Mayor London Breed Announces Plan to Close Hall of Justice to Make Way for Future Justice Campus
Vacating the seismically unsafe Hall of Justice by 2021 will make room for future consolidated campus comprised of rehabilitation and treatment placements
San Francisco, CA — Mayor London N. Breed today announced a long-awaited plan to achieve San Francisco’s longstanding priority of closing the Hall of Justice to make way for a future consolidated Justice Campus. This plan means that San Francisco will be moving all incarcerated people out of the seismically unsafe Bryant Street wing of the building no later than July 2021, to coincide with the previously announced administrative exit.
The long-term vision for the Hall of Justice site and adjacent parcels includes a consolidated Justice Campus to focus on victim’s services and the rehabilitation and treatment of offenders. The future site will incorporate administrative space, courts, and centralized best practices in criminal and social justice services for all people. The Campus will co-locate facilities including the Sheriff’s Department, Adult Probation, the Public Defender’s Office, the District Attorney’s Office, and the Superior Courts, returning those operations that were relocated to temporary leased spaces as part of the Hall of Justice exit. The Campus will include a mix of mental health beds, substance use treatment beds, reentry transitional housing for people exiting the criminal justice system, and jail beds, if necessary.
“We need to reform our criminal justice system to reduce incarceration, but we also need places to hold people accountable for their actions and to offer rehabilitative services,” said Mayor Breed. “While we work to implement this long-term Justice Campus, it’s important that we move incarcerated individuals out of the existing Hall of Justice as soon as we can and we are exploring all options to transfer people to better and more humane conditions.”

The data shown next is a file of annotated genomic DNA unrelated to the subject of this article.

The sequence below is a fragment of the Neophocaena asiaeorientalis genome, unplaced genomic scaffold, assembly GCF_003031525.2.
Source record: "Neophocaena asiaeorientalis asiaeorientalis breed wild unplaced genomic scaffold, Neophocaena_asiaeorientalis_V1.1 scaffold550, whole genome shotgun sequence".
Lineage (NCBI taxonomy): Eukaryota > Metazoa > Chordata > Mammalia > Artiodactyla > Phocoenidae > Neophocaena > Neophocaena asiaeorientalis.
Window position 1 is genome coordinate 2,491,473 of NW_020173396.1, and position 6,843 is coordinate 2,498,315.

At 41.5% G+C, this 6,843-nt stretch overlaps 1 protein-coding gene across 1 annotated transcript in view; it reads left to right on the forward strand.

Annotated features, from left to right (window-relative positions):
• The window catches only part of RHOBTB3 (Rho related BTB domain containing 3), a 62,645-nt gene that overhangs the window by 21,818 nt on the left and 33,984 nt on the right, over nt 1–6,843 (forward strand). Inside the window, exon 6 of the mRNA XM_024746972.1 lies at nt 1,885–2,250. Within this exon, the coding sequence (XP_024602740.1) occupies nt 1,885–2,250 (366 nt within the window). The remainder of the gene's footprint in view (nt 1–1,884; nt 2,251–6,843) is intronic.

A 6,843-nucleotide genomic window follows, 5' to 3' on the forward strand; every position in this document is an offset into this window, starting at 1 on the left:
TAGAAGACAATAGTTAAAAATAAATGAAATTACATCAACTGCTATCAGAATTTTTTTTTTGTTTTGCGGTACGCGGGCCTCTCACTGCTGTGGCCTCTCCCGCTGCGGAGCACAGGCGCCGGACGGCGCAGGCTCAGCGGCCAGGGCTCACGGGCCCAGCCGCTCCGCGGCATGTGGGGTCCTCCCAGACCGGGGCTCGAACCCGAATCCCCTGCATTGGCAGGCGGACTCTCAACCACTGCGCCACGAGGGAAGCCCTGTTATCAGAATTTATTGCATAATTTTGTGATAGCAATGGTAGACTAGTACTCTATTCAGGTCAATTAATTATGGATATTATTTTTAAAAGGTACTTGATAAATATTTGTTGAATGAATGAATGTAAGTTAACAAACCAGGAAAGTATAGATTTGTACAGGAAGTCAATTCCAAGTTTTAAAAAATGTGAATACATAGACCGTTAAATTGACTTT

“Working together we can create a service center that will serve the needs of the residents of San Francisco,” said Sheriff Vicki Hennessy. “By moving forward in a thoughtful and fair manner in coordinating all our resources we can find the best outcomes for those whose lives intersect the justice system.”
This long-term project is currently slated for construction starting as early as 2028, with demolition of the Hall’s Bryant Street wing funded in 2025. The Mayor plans to explore accelerating this much-needed initiative with the Capital Planning Committee. Specific designs for the building layout, types and number of beds required, and physical space will be determined through an implementation group directed by the City Administrator.
“Exiting the Hall of Justice has been a top priority of the City’s 10-Year Capital Plan since its first publication,” said City Administrator Naomi M. Kelly who also chairs the Capital Planning Committee. “We have made good progress with the administrative exit in sight, we can make way for an efficient, safe, and rehabilitation-focused justice campus downtown.”
San Francisco will continue working to reduce the number of people held at County Jail 4 at 850 Bryant. This will include new investments in pre-trial assessments and sentencing reforms, and is supported by the Mayor’s significant investment in behavioral mental health beds and substance use beds, which help divert people to services instead of incarceration. Mayor Breed has also overseen a significant expansion of pretrial release services through the San Francisco Pretrial Diversion Project, support for the Law Enforcement Assisted Diversion program that redirects individuals to community‐based services, and the creation of a pretrial release unit at the Public Defender’s Office.
In summer 2021, the remaining administrative functions at 850 Bryant will be relocated. Mayor Breed’s plan calls for relocating the remaining incarcerated individuals out of County Jail 4 by to an alternative facility on a temporary basis until construction of the future campus is complete. San Francisco is currently exploring the fiscal and physical feasibility of several new options, including out-of-county facilities, but no location has been determined yet.